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Tuesday, September 23, 2008

Greta Calls Law School Grading a "Fraud" -- She Gave "Almost Everybody" A's at Georgetown

Fox's Greta Van Susteren (J.D. & LL.M., Georgetown), who has taught several classes at Georgetown, goes off on a four-minute riff on law school grading, calling it a "fraud":

http://taxprof.typepad.com/taxprof_blog/2008/09/greta-calls-law.html

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Comments

It sounds like Greta Van Susteren's grading was a fraud -- not that law school grading in general is a fraud. Those of us who teach for a living, as well as adjuncts who take their teaching responsibilities more seriously than Ms. Van Susteren (and, apparently, her colleagues -- one of whom admits that the only check on his desire to give "A"s to almost all of his students at American was poor class participation, while the other suggests that cheating is the only legitimate reason for not awarding high grades), know how to write and grade exams that can differentiate students' performance for the purpose of assigning grades. She also admits to routinely ignoring suggested or mandatory curves. I agree with her that grades -- particularly grades at a top 15 law school like Georgetown -- are overemphasized. I find amusing her notion that giving Georgetown law students less than an "A" might "ruin their lives."

Posted by: Keith Rowley | Sep 23, 2008 10:08:16 AM

Sounds like Greta Van Susteren has a soft heart in that grades are "to" important. Grades shouldn't be based on such things but points earned. I.E. show up (no different then being at work regularly), Class participation (no different than a group or team effort at an employer), workmanship (quality of work), and of course the biggy - what do you know.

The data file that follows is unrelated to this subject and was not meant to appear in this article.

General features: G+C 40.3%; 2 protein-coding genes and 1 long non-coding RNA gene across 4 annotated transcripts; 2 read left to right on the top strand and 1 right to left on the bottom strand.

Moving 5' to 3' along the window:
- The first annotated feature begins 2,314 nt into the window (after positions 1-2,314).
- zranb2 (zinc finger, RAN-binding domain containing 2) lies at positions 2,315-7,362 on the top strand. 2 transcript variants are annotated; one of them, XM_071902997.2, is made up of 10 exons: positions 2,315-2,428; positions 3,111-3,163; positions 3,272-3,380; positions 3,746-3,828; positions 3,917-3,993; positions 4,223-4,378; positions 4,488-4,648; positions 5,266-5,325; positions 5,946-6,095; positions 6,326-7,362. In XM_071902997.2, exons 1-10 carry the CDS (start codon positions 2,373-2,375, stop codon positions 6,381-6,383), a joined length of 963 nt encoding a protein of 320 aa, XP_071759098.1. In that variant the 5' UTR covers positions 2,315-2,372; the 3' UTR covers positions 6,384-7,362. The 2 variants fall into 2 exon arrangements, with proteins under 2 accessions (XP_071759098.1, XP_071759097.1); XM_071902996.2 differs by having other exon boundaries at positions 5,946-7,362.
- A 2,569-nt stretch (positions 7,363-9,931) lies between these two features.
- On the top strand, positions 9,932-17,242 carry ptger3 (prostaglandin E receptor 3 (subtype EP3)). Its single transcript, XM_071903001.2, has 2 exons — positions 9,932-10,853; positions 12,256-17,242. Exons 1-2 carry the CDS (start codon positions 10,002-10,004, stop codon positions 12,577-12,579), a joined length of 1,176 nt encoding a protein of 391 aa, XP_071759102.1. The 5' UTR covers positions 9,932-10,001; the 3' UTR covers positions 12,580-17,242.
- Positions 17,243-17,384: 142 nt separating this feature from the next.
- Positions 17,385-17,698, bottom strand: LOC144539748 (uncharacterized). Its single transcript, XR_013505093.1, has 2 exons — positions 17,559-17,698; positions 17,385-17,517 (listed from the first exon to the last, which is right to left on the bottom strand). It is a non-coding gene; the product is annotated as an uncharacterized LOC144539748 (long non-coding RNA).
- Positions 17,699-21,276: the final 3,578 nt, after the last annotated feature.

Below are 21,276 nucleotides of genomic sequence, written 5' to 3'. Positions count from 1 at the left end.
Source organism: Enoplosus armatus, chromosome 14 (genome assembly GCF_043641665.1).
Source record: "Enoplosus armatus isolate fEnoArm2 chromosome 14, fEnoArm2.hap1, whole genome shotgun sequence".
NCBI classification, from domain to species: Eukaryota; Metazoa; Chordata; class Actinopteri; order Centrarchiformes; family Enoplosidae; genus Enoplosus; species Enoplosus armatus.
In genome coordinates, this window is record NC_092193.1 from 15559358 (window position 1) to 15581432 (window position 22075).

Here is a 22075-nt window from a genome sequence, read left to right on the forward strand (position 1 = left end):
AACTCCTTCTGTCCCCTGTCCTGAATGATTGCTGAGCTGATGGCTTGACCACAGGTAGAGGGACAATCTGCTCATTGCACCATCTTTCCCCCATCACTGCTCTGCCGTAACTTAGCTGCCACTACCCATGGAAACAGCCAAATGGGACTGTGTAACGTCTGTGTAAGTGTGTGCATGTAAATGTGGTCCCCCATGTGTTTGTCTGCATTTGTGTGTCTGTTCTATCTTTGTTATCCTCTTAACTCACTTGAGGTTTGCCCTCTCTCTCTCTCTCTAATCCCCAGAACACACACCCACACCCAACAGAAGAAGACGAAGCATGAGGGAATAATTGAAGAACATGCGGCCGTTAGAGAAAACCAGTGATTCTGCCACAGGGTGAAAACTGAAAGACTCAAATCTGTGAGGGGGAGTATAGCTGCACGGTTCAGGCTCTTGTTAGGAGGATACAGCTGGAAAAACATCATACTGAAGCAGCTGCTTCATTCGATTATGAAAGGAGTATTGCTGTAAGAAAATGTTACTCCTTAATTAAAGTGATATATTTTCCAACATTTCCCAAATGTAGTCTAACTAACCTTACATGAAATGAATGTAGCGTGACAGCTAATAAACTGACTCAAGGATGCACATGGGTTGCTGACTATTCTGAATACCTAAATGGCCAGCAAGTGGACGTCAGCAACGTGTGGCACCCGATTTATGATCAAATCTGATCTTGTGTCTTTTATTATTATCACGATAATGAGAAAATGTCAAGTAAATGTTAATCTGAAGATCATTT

Posted by: Bruce | Sep 23, 2008 10:38:17 AM

She's the one that is a fraud. She obviously has no ethics and her license to practice should be pulled.
She doesn't need it now that she has sold out to FOX anyway. She makes a laughing stock of higher education and she makes it harder on educators who hold students to standards before getting an A.
She's a loser of the first magnitude.

Posted by: Loretta | Sep 23, 2008 1:04:19 PM

show up (no different then being at work regularly), Class participation (no different than a group or team effort at an employer)

The main difference is that at work they pay me, as a student I pay you.
Class is the professors job. It isn't the students.

By the time I got to law school, I was very good at learning on my own. And, in law school, there are a ton of extra materials to help you learn (flashcards, outlines, restatements, horn books, etc.). I often found that skipping class and going to the library was a better use of my time.
Needless to say, this angered me. But I needed the piece of paper to sit for the Bar.

I remember the exact moment I realized that my Torts professor was so far behind the syllabus that we would never catch-up and I would never truly know what I was expected to read for that particular class. I left at the break and spent the rest of the semester studying in the library. I got an A.
I did that for most of my classes. I got As or Bs.

I (or my real employer) paid for the class. If I want to waste (not show up) what I paid for, that is my business. It isn't hurting the class (presentations, role playing & seminars aside). The professor is there to help me learn the material (and impersonally evaluate how well I learned it). If I want to ignore that tutoring and learn it on my own, that is my choice.
If my real employer expects me to go on a business trip and it conflicts with your class, I shouldn't have to suffer because I choose putting bread on my table as opposed to stroking your ego by being an adoring fan.